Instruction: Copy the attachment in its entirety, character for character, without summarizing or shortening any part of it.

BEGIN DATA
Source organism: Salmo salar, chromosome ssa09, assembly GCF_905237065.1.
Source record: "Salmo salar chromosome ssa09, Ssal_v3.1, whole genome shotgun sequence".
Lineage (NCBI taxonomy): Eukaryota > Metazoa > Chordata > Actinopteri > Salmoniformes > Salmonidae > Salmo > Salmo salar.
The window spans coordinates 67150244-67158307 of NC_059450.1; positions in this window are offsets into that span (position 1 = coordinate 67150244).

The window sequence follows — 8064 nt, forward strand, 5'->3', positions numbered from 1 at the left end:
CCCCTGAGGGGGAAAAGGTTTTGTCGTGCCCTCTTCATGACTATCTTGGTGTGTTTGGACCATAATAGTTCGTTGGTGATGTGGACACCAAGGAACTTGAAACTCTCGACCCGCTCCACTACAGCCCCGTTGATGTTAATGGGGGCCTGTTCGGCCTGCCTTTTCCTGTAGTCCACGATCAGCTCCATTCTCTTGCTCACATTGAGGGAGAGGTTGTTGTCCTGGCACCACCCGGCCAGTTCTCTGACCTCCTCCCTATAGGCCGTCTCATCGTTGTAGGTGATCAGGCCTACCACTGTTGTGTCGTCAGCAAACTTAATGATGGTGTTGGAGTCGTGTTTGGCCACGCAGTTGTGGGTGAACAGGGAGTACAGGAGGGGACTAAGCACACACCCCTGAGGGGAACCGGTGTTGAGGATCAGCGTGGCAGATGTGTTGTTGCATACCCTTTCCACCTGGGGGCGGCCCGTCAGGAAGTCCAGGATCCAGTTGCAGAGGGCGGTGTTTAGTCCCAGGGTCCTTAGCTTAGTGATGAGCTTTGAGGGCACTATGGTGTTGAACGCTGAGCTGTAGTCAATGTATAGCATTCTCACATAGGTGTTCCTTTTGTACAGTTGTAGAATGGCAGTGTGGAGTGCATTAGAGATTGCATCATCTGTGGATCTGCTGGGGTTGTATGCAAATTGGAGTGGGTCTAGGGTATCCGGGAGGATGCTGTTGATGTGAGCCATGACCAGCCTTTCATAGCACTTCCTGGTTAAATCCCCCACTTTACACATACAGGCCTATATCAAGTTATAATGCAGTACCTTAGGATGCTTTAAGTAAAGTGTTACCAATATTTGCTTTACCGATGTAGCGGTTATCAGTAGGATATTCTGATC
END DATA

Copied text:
Source organism: Salmo salar, chromosome ssa09, assembly GCF_905237065.1.
Source record: "Salmo salar chromosome ssa09, Ssal_v3.1, whole genome shotgun sequence".
Lineage (NCBI taxonomy): Eukaryota > Metazoa > Chordata > Actinopteri > Salmoniformes > Salmonidae > Salmo > Salmo salar.
The window spans coordinates 67150244-67158307 of NC_059450.1; positions in this window are offsets into that span (position 1 = coordinate 67150244).

The window sequence follows — 8064 nt, forward strand, 5'->3', positions numbered from 1 at the left end:
CCCCTGAGGGGGAAAAGGTTTTGTCGTGCCCTCTTCATGACTATCTTGGTGTGTTTGGACCATAATAGTTCGTTGGTGATGTGGACACCAAGGAACTTGAAACTCTCGACCCGCTCCACTACAGCCCCGTTGATGTTAATGGGGGCCTGTTCGGCCTGCCTTTTCCTGTAGTCCACGATCAGCTCCATTCTCTTGCTCACATTGAGGGAGAGGTTGTTGTCCTGGCACCACCCGGCCAGTTCTCTGACCTCCTCCCTATAGGCCGTCTCATCGTTGTAGGTGATCAGGCCTACCACTGTTGTGTCGTCAGCAAACTTAATGATGGTGTTGGAGTCGTGTTTGGCCACGCAGTTGTGGGTGAACAGGGAGTACAGGAGGGGACTAAGCACACACCCCTGAGGGGAACCGGTGTTGAGGATCAGCGTGGCAGATGTGTTGTTGCATACCCTTTCCACCTGGGGGCGGCCCGTCAGGAAGTCCAGGATCCAGTTGCAGAGGGCGGTGTTTAGTCCCAGGGTCCTTAGCTTAGTGATGAGCTTTGAGGGCACTATGGTGTTGAACGCTGAGCTGTAGTCAATGTATAGCATTCTCACATAGGTGTTCCTTTTGTACAGTTGTAGAATGGCAGTGTGGAGTGCATTAGAGATTGCATCATCTGTGGATCTGCTGGGGTTGTATGCAAATTGGAGTGGGTCTAGGGTATCCGGGAGGATGCTGTTGATGTGAGCCATGACCAGCCTTTCATAGCACTTCCTGGTTAAATCCCCCACTTTACACATACAGGCCTATATCAAGTTATAATGCAGTACCTTAGGATGCTTTAAGTAAAGTGTTACCAATATTTGCTTTACCGATGTAGCGGTTATCAGTAGGATATTCTGATC